General Trading rules
G1. Beware of acting immediately on a widespread public opinion. Even if correct, it will usually delay the move. G2. From a period of dullness and inactivity, watch for and prepare to follow a move in the direction in which volume increases. G3. Limit losses and ride profits, irrespective of all other rules. G4. Light commitments are advisable when market position is not certain. Clearly defined moves are signaled frequently enough to make life interesting and concentration on these moves will prevent unprofitable whip-sawing. G5. Seldom take a position in the direction of an immediately preceding three-day move. Wait for a one-day reversal. G6. Judicious use of stop orders is a valuable aid to profitable trading. Stops may be used to protect profits, to limit losses, and from certain formations such as triangular foci to take positions. Stop orders are apt to be more valuable and less treacherous if used in proper relation the the chart formation. G7. In a market in which upswings are likely to equal or exceed downswings, heavier position should be taken for the upswings for percentage reasons - a decline from 50 to 25 will net only 50% profit, whereas an advance from 25 to 50 will net 100% G8. In taking a position, price orders are allowable. In closing a position, use market orders." G9. Buy strong-acting, strong-background commodities and sell weak ones, subject to all other rules. G10. Moves in which rails lead or participate strongly are usually more worth following than moves in which rails lag. G11. A study of the capitalization of a company, the degree of activity of an issue, and whether an issue is a lethargic truck horse or a spirited race horse is fully as important as a study of statistical reports.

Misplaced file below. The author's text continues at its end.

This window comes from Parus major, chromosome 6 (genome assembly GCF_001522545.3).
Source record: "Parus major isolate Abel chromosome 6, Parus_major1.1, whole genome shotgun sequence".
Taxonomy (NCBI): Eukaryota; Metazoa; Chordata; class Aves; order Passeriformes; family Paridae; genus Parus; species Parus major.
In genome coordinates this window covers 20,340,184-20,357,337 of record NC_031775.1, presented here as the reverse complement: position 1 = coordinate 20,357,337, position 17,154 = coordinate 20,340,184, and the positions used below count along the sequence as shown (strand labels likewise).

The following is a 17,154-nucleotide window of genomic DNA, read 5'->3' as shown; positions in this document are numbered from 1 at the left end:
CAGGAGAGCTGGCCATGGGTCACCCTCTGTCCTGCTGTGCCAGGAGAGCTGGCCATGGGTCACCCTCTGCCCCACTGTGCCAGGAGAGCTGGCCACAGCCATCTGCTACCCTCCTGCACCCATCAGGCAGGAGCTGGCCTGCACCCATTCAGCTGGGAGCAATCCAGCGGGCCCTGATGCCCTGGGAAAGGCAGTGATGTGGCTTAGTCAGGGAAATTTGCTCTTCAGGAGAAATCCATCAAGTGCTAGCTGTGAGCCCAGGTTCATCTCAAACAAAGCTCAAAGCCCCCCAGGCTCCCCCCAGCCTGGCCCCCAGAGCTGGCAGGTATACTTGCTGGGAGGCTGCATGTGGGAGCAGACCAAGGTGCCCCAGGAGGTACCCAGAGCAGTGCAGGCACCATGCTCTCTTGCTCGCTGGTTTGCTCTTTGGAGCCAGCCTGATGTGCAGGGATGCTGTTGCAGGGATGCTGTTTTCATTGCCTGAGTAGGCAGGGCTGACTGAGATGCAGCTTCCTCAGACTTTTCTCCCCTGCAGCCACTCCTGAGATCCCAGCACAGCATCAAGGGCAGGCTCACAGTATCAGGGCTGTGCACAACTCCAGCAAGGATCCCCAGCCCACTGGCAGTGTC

Investing in the financial markets can involve considerable risk. Past performance is not necessarily an indication of future performance. The information included in The Smart Money Tracker and The SMT subscribers daily updates is prepared for educational purposes and is not a solicitation, or an offer to buy or sell any security or use any particular system. Information is based on historical research using data believed to be reliable, but there is no guarantee as to its accuracy. G.D.S L.L.C., nor Gary Savage, do not represent themselves as acting in the position of an investment adviser or investment manager for funds that are not under their direct control and fiduciary responsibility. GDS L.L.C., Gary Savage, will not provide you with personally tailored advice concerning the nature, potential, value or suitability of any particular security, portfolio or securities, transaction, investment strategy or other matter. From time to time, GDS L.L.C., Gary Savage, may hold positions in securities mentioned, but are under no obligation to hold such positions.